ECNP e-news
Message from the President
Friday 21 March 2014

Guy Goodwin

The ECNP Workshop for Junior Scientists in Nice occurs at a stage in the year when spring will often have sprung and everything starts to seem possible again. This year the weather was great, which was slightly bad luck for our participants from all over Europe (and our speakers). It was nevertheless as good an indoor event as ever. The format of outstanding guest speakers mixed in with presentations by the junior scientists themselves and interactive poster sessions simply works. The size is right and the atmosphere is infectiously positive. Many thanks are due to the many people who give their time so generously to serve on the organising committee and create the event.

In Nice, the Executive Committee confirmed a number of other important developments. First, our External Review Board, chaired by Uli Wittchen, convened to decide its approach to keeping track of our procedures and process over the next years. Good governance requires oversight from a group of eminent scientists and clinicians who have the freedom to question what we do and how we do it in the interests of the broader membership and indeed the public who are interested in us.

Second, Astrid Linthorst has agreed to become chairman of the Scientific Programme Committee after Wim van den Brink. This is a crucial role, which enjoys a certain independence from the Executive Committee, but by determining the structure and content of the annual congress helps define what we are.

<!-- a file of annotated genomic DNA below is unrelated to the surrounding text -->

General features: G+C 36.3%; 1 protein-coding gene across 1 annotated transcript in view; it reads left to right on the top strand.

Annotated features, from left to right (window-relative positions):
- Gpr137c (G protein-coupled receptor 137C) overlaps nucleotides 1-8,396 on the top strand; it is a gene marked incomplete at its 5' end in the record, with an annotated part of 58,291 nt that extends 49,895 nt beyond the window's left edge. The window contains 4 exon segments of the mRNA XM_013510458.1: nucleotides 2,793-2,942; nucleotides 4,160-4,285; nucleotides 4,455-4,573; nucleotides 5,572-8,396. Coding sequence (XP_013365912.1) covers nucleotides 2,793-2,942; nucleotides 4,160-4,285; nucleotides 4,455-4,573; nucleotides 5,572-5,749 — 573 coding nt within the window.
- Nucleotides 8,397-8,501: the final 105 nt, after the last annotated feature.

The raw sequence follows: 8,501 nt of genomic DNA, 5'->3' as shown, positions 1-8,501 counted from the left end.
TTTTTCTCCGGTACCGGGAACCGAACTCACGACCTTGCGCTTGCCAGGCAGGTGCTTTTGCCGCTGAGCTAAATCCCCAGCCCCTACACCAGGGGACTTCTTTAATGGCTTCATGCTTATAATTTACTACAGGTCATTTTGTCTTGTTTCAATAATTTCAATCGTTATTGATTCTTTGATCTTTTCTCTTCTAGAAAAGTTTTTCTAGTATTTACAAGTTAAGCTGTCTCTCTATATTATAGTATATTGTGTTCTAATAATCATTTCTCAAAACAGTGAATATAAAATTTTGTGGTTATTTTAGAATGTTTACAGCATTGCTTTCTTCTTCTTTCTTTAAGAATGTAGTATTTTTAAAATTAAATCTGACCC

Finally, the Brain Prize winners for 2014 were announced very recently. They are Stanislas Dehaene, Giacomo Rizzolatti and Trevor Robbins. The Brain Prize was first awarded by the Grete Lundbeck European Brain Research Foundation in 2011 and its winners have been welcome plenary lecturers at the ECNP annual congress since 2012: Tamás Freund, Karen Steel and this year Karl Deisseroth. I hope Trevor will be able to join us as a natural choice to speak in 2015. It is a great personal pleasure to congratulate him on this latest achievement. His work embodies what ECNP wants to facilitate in the application of neuroscience to the most burdensome diseases of the brain. To be successful we need great basic scientists to take our clinical problems seriously, which is exactly what he has always done.


Best regards,


Guy Goodwin, ECNP President

PS: A number of deadlines are rapidly approaching for the 27th ECNP Congress (abstract submission, early registration) and 28th ECNP Congress (symposium proposal submission). See for details.

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